Are Certified Reference Materials and Working Standards the same?

Certified Reference Materials

The results of any analysis can be relied upon only if the technique has been calibrated against a reference material and this calibration is never permanent. It has to be repeated at intervals specified by the instrument manufacturer. The calibration process will decide the degree of accuracy of the reported results. You may question” Why is it necessary to calibrate the instrument from time to time and not only once at time of installation?” The reason is that errors can creep in unexpectedly due to number of factors such as changes in environmental conditions, drifts in power supply, changes in useful life of component parts such as light sources, detectors, columns, etc or even improper handling of equipment. As calibration is carried out against acceptable standards giving known response output can be corrected by a correction factor. It is here that the availability of calibration materials from globally recognized sources plays a major role.

Certified Reference Materials

Certified reference materials or quality control samples are used for calibration of testing instruments, validation of test methods and global acceptance of international trade products. These are characterized for one or more specified properties by means of a certificate that provides value of specified property, its associated uncertainty, and a statement on its traceability to recognized sources such as

  1. NIST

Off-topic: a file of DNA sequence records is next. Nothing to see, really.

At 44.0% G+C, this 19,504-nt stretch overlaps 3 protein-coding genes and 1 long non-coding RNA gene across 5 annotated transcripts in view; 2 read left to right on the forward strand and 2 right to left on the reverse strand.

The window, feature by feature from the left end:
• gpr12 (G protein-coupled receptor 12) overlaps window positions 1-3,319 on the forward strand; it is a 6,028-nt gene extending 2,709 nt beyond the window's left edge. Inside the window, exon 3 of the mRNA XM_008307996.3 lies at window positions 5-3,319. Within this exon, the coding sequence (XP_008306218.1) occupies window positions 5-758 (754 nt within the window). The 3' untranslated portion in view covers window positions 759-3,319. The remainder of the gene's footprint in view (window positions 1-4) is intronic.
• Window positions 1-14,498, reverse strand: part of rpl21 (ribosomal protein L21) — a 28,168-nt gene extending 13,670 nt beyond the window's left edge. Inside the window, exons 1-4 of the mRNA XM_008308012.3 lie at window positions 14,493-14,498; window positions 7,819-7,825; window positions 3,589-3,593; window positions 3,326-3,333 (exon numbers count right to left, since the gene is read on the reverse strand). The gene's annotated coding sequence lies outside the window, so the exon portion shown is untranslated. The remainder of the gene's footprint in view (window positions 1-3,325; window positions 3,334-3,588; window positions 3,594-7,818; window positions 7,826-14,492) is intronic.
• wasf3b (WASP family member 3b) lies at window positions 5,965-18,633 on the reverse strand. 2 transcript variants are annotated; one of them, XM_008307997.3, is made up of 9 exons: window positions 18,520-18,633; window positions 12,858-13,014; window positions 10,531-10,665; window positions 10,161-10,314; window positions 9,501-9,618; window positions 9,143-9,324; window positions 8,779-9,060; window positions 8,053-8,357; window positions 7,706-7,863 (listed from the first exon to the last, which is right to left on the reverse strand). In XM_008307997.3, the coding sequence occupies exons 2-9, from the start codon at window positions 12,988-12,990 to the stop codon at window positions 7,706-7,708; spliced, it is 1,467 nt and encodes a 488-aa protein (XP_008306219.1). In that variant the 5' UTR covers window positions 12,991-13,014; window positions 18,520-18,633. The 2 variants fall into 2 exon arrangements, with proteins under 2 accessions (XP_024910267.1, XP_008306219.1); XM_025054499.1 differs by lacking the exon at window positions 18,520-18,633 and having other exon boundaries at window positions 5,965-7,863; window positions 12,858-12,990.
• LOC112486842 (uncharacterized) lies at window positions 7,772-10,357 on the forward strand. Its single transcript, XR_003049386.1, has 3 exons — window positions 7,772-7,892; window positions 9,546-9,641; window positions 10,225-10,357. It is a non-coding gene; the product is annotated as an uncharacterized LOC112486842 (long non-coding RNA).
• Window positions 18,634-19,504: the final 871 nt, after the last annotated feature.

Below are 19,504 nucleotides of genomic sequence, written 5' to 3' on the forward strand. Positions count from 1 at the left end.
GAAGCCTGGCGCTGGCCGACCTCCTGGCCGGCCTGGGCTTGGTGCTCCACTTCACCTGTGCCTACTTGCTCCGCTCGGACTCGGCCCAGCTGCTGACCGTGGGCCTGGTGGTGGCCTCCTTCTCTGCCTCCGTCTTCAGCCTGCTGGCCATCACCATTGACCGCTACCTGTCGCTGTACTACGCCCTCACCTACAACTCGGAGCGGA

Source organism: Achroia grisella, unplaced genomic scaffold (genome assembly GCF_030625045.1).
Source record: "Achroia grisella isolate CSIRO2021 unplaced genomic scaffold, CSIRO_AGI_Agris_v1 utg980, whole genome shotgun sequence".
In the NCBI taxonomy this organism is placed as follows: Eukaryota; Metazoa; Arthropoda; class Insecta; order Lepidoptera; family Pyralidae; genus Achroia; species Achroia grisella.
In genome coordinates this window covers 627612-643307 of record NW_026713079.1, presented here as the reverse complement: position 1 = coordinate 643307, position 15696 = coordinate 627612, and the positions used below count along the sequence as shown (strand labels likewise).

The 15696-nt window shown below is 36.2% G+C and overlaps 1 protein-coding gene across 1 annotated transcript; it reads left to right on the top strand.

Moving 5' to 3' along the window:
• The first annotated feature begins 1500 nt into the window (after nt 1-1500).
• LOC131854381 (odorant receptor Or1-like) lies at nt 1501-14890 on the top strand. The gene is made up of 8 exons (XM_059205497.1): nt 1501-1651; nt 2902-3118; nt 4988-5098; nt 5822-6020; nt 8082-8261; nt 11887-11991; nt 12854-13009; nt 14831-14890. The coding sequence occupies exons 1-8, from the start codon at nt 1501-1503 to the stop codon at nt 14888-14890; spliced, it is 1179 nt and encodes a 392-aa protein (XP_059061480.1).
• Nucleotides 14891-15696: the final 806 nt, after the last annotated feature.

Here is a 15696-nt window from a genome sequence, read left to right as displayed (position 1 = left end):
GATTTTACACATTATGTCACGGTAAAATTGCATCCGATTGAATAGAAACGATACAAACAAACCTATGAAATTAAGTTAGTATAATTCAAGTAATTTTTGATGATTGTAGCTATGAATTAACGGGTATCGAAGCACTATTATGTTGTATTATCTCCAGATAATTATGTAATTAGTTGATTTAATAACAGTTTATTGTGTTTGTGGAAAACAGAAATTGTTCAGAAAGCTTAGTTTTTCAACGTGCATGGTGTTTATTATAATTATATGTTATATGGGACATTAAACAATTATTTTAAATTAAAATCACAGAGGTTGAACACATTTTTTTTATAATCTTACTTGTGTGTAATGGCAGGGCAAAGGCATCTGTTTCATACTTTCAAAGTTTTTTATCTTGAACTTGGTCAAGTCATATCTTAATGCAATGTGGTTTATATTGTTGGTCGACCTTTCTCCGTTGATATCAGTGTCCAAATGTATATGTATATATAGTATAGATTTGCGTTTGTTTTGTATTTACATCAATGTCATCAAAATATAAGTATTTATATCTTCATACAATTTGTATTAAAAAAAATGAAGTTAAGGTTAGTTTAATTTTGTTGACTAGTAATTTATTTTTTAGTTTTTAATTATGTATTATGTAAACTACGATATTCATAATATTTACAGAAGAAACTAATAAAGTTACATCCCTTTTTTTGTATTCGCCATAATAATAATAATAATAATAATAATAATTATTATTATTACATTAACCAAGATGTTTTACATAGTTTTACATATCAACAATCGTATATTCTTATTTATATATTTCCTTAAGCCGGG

2. Institute of Reference Materials and Measurements
  3. Bureau of Analytical Samples Ltd, Middlesborough, UK
  4. National Research Council, Canada
  5. USP
  6. Sigma Aldrich
  7. Merck
  8. High Purity Standards
  9. Choice Analytical

Besides the international sources National laboratories complying to requirements of ISO 17025:2005 also provides standards which are accepted regionally.

Valuable Tips

A certified reference material has specified quantity of analyte of interest

Certified reference material can be a real sample and not necessarily a pure compound. It is required to have same matrix composition as the actual sample under analysis and can also be termed as a quality control sample.

Working Standards

Certified reference materials are very expensive and a small quantity in the range of milligrams can cost more than a couple of hundred dollars. Fortunately the same purpose is served by making use of working standards which are compounds of high purity and have been standardized against standards through a source such as NIST through a chain of comparisons.

Valuable Tips

It is important to preserve CRM’s and working standards under specified environmental conditions such as exposure to light, temperature and humidity.

Working standards required to be qualified before expiry.

I hope that I have explained the differences adequately. Please to leave your comments on the basis of your experience on working with such standard materials.

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